Pro tip: Visual regression testing
Save time by automating visual review with a visual regression testing tool. Checkout Chromatic, a cloud testing tool made by Storybook maintainers.

4. Merge into your codebase. Once you have sign off and all CI checks pass you’re clear to merge the component into your codebase (or deploy the component to NPM). Your work is done! 🎉


Everyone agreed that explicit stories, continual visual review, and built-in collaboration streamlines building UI components. The Delightful Storybook Workflow synthesizes these best practices. It gives you an end-to-end process starting with the initial buildout and ending with merging the UI component into your codebase.

With this workflow you have a field-tested process to further build upon. I’m excited to see how you evolve it!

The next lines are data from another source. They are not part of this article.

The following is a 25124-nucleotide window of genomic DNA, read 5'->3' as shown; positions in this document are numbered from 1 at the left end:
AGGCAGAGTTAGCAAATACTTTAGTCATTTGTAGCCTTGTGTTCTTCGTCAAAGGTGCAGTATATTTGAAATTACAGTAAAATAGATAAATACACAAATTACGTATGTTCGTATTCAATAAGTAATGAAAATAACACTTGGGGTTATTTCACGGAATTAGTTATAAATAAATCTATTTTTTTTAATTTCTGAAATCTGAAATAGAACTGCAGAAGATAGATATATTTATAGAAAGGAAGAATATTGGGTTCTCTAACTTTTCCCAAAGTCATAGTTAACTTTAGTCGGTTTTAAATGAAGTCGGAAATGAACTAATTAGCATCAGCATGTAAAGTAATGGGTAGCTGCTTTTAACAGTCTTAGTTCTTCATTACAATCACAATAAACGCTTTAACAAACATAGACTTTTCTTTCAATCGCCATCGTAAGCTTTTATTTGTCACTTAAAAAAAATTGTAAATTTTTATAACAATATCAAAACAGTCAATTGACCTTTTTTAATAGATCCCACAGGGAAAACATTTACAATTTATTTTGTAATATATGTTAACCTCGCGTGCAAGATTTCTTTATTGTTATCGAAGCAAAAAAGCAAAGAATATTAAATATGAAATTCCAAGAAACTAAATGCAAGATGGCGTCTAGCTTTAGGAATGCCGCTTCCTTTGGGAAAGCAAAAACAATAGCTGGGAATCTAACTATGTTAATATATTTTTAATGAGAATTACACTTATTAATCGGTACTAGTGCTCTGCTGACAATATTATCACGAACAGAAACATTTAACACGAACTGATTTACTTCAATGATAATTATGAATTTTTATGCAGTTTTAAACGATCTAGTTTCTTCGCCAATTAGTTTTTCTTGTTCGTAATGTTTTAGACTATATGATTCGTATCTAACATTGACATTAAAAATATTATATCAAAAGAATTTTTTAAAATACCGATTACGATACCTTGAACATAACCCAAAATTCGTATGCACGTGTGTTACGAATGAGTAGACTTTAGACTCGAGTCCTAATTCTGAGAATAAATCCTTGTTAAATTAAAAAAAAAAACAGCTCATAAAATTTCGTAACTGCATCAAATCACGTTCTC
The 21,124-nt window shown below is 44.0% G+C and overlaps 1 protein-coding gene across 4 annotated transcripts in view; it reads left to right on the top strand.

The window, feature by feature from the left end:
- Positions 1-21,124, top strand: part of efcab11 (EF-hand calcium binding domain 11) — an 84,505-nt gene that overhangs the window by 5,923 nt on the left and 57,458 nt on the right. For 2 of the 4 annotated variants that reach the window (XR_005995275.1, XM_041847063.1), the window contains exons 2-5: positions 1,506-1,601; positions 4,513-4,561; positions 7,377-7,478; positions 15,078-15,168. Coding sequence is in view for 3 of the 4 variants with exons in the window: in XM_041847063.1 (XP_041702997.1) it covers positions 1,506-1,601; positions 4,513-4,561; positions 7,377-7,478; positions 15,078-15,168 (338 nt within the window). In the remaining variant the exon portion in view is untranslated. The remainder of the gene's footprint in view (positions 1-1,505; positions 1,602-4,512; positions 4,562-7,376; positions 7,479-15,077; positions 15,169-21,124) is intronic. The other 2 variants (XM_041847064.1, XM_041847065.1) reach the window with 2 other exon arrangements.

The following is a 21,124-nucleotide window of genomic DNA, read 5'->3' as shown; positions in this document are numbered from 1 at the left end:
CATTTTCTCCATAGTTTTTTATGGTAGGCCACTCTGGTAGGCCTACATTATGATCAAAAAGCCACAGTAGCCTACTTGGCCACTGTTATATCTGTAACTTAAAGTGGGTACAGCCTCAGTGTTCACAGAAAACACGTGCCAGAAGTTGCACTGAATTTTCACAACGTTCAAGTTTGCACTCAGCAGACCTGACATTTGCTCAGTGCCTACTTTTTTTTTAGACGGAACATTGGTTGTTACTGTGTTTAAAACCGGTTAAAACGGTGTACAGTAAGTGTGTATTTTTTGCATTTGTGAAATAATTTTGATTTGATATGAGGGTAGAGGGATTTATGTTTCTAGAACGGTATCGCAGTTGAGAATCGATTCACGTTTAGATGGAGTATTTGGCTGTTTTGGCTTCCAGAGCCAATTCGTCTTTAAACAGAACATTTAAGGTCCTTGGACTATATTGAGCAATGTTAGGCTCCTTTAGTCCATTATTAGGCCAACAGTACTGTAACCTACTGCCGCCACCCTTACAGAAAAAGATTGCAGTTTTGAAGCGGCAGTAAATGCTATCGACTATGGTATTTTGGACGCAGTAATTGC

Haven’t tried Storybook yet?

Everyone I spoke to enthused that Storybook makes developers much more productive. If you use React, Vue, or Angular and haven’t tried it yet, see what all the hype is about:

  • Learn Storybook: A tutorial that teaches you Storybook as you build a UI from scratch. Complete with links to working code commits.
  • Storybook docs: Official API documentation

Special thanks

The Delightful Storybook Workflow was created in conversation with Tom Coleman, Michael Shilman, Norbert de Langen, Daniel Duan, kurtiskemple, Tim Hingston, and Justin Bennett. 🙏